How Did Paul Alexander Die? Iron Lung Man Who Lived Over 7 Decades in An Iron Lung after Suffering Polio as Child That Left Him Paralyzed Dies Aged 78

Alexander outlived both his parents, his brother, and even his original iron lung, which began leaking air in 2015.

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Paul Alexander, who lived in an iron lung for over 70 years, and was widely known as Polio Paul, has died at the age of 78. A fundraiser for his healthcare confirmed that Alexander, from Dallas, Texas, died on Monday, after contracting Covid-19 last month. Alexander contracted polio in 1952 at the age of six, leaving him paralyzed from the neck down.

Since then, Alexander spent an extraordinary lifetime confined to an iron lung machine. Unable to breathe on his own, he depended on the machine to breathe for over seven decades, even as new technology became available. He spent the rest of his life in the iron lung.

An Extraordinary Life

Paul Alexander
Paul Alexander X

Despite his physical limitations, Alexander achieved a great deal as a published author, lawyer, and enthusiastic traveler. He is remembered worldwide for his unwaveringly positive attitude and infectious smile.

In a post on Alexander's GoFundMe page, Christopher Ulmer, organizer and disability-rights activist, announced on Tuesday: "Paul Alexander, 'The Man in the Iron Lung,' passed away yesterday."

"After surviving polio as a child, he lived over 70 years inside of an iron lung. In this time Paul went to college, became a lawyer, and a published author.

"His is story traveled wide and far, positively influencing people around the world. Paul was an incredible role model that will continue to be remembered."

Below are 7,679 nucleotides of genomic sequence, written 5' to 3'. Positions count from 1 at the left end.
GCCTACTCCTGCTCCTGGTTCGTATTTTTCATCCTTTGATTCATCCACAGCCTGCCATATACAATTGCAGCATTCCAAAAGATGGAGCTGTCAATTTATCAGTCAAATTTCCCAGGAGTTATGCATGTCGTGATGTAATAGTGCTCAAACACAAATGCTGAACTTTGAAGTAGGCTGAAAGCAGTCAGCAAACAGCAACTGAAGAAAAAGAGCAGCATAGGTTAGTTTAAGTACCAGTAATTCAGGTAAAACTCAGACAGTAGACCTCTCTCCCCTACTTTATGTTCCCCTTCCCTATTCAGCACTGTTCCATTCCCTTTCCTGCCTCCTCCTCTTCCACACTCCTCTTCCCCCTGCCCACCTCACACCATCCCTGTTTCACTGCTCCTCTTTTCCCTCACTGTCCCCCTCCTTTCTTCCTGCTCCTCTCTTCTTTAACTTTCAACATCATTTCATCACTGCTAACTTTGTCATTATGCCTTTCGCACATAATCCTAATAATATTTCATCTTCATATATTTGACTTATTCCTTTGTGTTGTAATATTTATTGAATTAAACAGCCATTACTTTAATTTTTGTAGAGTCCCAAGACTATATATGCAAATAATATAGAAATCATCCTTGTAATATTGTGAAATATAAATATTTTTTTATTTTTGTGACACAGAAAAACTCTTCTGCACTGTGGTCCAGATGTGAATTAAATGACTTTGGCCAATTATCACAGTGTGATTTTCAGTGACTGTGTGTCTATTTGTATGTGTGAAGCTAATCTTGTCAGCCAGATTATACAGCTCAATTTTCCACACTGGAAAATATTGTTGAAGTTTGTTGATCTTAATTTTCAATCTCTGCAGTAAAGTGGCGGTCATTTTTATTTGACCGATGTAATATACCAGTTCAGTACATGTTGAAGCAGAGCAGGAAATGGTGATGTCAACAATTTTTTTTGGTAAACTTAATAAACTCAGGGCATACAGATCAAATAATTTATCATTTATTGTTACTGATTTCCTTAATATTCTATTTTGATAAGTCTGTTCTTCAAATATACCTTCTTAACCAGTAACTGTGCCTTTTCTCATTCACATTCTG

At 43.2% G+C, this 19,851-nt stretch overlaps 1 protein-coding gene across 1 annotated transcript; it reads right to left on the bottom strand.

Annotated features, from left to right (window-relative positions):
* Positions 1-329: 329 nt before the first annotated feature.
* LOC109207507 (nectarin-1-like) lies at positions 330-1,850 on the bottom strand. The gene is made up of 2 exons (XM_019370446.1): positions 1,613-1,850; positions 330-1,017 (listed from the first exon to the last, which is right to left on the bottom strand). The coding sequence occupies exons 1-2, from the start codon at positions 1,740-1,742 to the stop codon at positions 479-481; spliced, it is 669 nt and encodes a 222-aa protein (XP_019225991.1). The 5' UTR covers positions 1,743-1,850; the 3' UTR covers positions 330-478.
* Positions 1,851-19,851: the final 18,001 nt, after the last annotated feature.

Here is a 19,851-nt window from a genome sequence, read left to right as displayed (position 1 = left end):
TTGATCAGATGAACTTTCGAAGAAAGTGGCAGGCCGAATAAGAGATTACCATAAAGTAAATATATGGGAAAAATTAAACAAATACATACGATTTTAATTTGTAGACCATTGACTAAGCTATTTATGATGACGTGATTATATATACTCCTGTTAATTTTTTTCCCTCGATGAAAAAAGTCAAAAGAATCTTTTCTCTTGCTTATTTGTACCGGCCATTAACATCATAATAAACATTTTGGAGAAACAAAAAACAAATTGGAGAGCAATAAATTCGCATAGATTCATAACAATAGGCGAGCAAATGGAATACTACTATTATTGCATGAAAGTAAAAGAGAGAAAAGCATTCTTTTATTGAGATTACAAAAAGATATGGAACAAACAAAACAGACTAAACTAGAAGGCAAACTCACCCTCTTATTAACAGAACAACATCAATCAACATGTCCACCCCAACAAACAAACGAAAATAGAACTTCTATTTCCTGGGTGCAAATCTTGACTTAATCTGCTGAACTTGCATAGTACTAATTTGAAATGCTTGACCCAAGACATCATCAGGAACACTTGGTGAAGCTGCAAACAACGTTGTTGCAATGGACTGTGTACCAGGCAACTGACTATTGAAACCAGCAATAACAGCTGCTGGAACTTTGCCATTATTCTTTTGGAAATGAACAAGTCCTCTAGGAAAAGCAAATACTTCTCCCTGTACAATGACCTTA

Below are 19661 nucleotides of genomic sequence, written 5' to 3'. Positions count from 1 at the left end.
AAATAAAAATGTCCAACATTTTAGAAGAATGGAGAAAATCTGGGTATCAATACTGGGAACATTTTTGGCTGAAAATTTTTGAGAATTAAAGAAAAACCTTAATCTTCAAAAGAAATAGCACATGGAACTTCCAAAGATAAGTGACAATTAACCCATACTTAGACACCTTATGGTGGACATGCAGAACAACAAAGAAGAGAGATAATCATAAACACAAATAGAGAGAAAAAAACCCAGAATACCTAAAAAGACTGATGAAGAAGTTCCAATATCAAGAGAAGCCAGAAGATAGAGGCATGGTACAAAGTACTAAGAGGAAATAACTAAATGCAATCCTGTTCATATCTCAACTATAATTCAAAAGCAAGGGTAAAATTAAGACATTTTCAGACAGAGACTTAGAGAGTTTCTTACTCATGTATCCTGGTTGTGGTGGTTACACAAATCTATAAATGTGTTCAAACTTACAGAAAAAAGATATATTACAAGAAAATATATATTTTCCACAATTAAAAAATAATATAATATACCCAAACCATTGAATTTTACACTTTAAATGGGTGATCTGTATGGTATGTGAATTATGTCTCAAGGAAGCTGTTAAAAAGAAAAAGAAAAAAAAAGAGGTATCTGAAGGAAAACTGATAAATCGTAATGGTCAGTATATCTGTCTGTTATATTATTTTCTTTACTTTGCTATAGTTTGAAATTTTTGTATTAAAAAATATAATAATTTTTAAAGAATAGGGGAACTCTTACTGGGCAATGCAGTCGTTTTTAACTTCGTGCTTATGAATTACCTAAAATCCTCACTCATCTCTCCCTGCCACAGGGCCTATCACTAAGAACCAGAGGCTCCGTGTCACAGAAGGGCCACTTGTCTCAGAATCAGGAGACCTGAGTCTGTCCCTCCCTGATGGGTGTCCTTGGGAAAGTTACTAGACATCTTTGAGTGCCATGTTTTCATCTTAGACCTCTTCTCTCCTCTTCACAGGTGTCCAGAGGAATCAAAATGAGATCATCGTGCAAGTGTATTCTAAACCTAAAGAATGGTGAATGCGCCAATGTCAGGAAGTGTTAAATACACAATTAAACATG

Throughout his extraordinary life, Alexander's determination led him to achieve several remarkable feats. At the age of 21, he became the first person to graduate from a high school in Dallas without ever attending classes in person.

Despite facing numerous challenges with university administration, Alexander was admitted to Southern Methodist University in Dallas.

He later got into law school at the University of Texas, Austin, where he pursued his dream of becoming a trial lawyer. In court, he represented clients dressed in a three-piece suit, using a modified wheelchair to support his paralyzed body upright.

Made Everything Look Normal

Paul Alexander
Paul Alexander as a child showing his painting skills while inside the iron lung X

Additionally, he organized a sit-in to advocate for disability rights and authored his memoir, titled 'Three Minutes for a Dog: My Life in an Iron Lung'.

The 155-page memoir was meticulously crafted over the course of five years. Alexander painstakingly wrote each word using a pen attached to a stick held in his mouth.

Alexander outlived both his parents, his brother, and even his original iron lung, which began leaking air in 2015. However, it was repaired by a mechanic Brady Richards, prompted by a YouTube video of Paul appealing for help.

The ventilator, a sizable yellow metal box, requires patients to lie down inside, with the device securely fastened around their neck. Its operation involves creating a vacuum to mechanically draw oxygen into the lungs for patients whose central nervous system and respiratory function were impacted by polio.

While in the hospital, doctors tried to wean Paul off the machine by turning it off and urging him to breathe independently. However, he would quickly turn blue and lose consciousness.

Despite the availability of more modern ventilators, Paul opted to use the iron lung machine because he was accustomed to it.

Polio is an infectious viral disease that impacts the central nervous system and respiratory function, leading to muscle weakness and paralysis. It is typically transmitted through contaminated water and food or via contact with an infected individual.

Since the introduction of the polio vaccine in the 1950s, the disease has been largely eradicated worldwide, thanks to widespread vaccination efforts.